A baby is finally born after two days of labor as four grandparents anxiously await its arrival.
A bridal shower is celebrated with friends and family in joyful attendance, all the while knowing that in less than a month that bride will move to the other side of the country.
A student graduates from college and says goodbye to closest friends, ready to embrace the real world.
A marriage dissolves as the real world proves too difficult an obstacle.
A young driver totals a car while all involved tremble with gratitude at their safety.
All this in the span of a few days! And a mother prays, because she knows that’s all she can do. She puts all these people and situations in God’s hands.
This is life. Pain and joy happen in rapid succession, sometimes even together in the same situation. Continue reading →
My husband could see fun and adventure in everything. Years of being an ER doctor left me far more able to see danger. As he tossed each one our daughters over his head when they were just gurgling babies, I always complained, “Please stop it – you are going to drop her!” Or while he raced through the parking lot pushing them in a grocery cart, I yelled, “Neil, that’s dangerous!” barely audible over their gleeful laughter.
Once we were on a family camping trip at a local state park. Early in the afternoon we hiked around the lake, and stopped for a treat afterward at the camp store. The girls ordered ice cream cones that were far too big for their little hands, while Neil and I chugged coffee. The trail that led back to our campsite was a steep downhill path lined with gravel and dried pine needles. Powered up by their ice cream, the girls ran ahead as fast as their little feet would carry them, while Neil cheered them on. “Neil, they shouldn’t do that; someone is going to get hurt!”
I hadn’t even finished the sentence when three year old Jordan crashed face first and slid downhill on her belly for several feet. Continue reading →
I didn’t start out to pray. I just wanted some exercise to help settle the thoughts that swirled in my head. I decided to walk the old train track trail behind my house, where it follows the river along the cliffs. I was not in a hurry, and took my time. Gradually my breathing slowed to match the easy rhythm of my pace. And then something wonderful happened.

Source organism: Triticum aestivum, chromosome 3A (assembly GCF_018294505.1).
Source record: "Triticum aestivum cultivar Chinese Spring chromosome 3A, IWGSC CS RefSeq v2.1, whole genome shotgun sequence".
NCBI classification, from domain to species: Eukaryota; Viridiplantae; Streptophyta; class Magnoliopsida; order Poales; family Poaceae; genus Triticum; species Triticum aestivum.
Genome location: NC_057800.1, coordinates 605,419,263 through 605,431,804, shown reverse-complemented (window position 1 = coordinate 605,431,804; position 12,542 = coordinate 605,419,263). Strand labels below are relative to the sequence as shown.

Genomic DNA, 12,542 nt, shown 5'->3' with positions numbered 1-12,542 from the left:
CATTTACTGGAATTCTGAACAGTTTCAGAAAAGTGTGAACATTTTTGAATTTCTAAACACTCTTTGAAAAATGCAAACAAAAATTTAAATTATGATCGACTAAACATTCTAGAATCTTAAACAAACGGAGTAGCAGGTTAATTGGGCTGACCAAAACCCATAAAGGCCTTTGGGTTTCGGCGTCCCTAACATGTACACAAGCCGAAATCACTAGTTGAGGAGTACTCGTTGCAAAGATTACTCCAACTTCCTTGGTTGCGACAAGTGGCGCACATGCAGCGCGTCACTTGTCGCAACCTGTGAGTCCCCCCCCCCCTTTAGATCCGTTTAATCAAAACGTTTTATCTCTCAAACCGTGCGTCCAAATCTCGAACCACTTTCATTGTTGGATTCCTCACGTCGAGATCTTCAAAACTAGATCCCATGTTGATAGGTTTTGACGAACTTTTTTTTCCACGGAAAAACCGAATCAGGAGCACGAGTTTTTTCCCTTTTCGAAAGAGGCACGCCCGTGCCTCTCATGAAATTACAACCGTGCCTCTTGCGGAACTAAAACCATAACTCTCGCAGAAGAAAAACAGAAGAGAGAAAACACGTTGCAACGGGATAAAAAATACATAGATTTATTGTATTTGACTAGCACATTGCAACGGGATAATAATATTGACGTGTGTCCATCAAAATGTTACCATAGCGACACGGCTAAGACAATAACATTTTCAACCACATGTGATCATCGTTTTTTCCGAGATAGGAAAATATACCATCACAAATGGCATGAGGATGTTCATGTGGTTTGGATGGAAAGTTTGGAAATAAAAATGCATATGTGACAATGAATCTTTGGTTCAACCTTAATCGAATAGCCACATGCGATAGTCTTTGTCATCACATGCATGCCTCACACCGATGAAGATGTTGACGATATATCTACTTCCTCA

I saw God on my walk that day. Continue reading →
It’s hard for a perfectionist to live with ‘good enough’ but it’s even harder for most people to live with a perfectionist. Neil and I had different ways of doing things. I always folded towels into trifolds; Neil folded them however they fit in the drawer. I washed the dishes right after dinner; Neil washed them before bed, or even worse, before breakfast. I can’t even count how many arguments we had about whether the toilet paper should unroll from the top or the bottom. It was hard for me to relinquish control of the household when I went to work, just as I am sure it was hard for Neil to always be under my watchful eye.
One night I came home after a long shift in the ER and crept upstairs to kiss the girls tonight. I saw a strange chunk of hair on the steps, but didn’t pay much attention to it. I set it on the handrail to throw away on my way back down. My two youngest daughters shared a bedroom back then, and both were sleeping soundly as I tiptoed in and blessed their foreheads. I checked my oldest and blessed her, too. All was peaceful and quiet as I went in to the bathroom, until I noticed what I thought was a mouse behind the standing towel rack. It turned out to be another chunk of hair. I didn’t scream loud enough to wake the girls but I did get Neil’s attention downstairs. Continue reading →